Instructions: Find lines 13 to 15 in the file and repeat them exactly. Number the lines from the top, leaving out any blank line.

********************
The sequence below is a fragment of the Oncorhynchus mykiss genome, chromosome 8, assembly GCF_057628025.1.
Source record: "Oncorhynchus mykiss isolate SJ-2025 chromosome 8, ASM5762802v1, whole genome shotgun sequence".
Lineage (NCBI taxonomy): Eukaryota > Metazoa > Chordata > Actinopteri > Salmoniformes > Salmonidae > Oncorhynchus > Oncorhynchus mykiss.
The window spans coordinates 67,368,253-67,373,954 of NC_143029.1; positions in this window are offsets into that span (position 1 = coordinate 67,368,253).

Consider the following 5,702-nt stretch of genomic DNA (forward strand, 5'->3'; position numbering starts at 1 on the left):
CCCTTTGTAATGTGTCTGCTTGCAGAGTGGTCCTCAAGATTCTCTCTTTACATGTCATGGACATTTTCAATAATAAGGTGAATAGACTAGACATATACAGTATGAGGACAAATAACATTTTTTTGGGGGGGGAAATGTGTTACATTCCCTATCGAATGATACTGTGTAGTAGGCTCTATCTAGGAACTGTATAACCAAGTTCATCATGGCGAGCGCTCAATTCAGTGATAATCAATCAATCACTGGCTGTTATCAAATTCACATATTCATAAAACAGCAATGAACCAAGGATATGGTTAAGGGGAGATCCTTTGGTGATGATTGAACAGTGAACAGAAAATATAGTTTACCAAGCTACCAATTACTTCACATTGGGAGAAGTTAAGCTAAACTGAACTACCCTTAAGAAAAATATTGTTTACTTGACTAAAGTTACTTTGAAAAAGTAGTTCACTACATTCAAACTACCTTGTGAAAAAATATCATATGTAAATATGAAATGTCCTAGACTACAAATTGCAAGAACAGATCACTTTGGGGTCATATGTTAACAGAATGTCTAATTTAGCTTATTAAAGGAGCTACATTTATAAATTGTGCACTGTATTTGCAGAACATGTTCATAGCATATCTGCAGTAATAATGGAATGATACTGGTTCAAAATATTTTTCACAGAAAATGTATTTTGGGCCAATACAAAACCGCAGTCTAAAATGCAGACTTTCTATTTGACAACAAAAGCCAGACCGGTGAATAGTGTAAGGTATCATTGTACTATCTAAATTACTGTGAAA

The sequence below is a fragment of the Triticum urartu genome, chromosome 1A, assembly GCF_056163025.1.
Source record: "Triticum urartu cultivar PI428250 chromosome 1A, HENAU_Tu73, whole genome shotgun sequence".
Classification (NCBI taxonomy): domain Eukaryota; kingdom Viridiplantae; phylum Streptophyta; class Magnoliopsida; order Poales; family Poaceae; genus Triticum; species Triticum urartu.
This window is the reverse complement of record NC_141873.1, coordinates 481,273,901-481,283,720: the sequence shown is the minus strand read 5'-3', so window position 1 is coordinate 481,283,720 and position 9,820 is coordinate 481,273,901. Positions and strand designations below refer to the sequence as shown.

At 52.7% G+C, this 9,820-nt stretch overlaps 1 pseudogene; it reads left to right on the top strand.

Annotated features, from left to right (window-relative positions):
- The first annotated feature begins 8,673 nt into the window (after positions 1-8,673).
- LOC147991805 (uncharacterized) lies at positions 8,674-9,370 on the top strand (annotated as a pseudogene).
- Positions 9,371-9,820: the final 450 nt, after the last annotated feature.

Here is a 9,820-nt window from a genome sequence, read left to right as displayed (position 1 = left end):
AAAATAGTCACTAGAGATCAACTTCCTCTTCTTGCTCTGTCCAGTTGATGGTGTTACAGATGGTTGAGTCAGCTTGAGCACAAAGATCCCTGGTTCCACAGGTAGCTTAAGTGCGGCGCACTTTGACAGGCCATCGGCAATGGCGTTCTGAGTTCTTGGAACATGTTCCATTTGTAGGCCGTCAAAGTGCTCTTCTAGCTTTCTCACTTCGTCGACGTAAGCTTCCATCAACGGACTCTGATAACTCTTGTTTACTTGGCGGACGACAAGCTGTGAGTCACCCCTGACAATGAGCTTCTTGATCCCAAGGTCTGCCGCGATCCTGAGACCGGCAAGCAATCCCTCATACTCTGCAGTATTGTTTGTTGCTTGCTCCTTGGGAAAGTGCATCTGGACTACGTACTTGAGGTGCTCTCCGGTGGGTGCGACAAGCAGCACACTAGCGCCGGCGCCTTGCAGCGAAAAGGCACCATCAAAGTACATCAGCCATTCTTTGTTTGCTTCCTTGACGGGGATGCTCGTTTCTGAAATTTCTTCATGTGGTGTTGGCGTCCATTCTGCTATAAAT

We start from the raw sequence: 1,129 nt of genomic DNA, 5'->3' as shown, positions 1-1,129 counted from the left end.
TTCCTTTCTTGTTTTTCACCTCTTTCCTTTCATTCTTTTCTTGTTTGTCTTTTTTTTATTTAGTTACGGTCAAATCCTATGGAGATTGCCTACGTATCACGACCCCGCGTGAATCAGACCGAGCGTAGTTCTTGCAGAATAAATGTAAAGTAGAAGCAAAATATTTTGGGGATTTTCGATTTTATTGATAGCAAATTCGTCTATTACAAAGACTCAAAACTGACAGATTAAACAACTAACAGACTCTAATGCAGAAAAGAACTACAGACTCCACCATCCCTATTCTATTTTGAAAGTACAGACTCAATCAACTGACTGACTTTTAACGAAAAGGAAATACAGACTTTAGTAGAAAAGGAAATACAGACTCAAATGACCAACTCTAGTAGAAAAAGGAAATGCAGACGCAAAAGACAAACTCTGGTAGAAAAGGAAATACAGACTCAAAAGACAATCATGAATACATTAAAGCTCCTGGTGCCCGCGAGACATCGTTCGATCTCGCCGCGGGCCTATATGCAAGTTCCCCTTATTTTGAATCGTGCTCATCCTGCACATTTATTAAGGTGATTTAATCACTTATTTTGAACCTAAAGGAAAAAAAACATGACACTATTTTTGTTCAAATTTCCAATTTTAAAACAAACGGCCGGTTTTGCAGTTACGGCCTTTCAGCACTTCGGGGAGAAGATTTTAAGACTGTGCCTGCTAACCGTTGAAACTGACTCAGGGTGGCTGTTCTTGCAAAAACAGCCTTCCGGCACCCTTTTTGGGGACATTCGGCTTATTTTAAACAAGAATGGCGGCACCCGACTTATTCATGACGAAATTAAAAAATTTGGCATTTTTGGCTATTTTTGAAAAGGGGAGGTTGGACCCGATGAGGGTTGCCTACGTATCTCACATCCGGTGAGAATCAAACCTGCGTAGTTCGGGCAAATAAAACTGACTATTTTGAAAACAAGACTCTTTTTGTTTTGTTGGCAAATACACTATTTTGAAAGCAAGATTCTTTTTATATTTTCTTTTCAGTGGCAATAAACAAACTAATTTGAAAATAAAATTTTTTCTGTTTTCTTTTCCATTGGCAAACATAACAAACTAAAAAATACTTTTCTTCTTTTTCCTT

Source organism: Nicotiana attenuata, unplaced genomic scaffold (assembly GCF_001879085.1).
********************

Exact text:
- The first annotated feature begins 8,673 nt into the window (after positions 1-8,673).
- LOC147991805 (uncharacterized) lies at positions 8,674-9,370 on the top strand (annotated as a pseudogene).
- Positions 9,371-9,820: the final 450 nt, after the last annotated feature.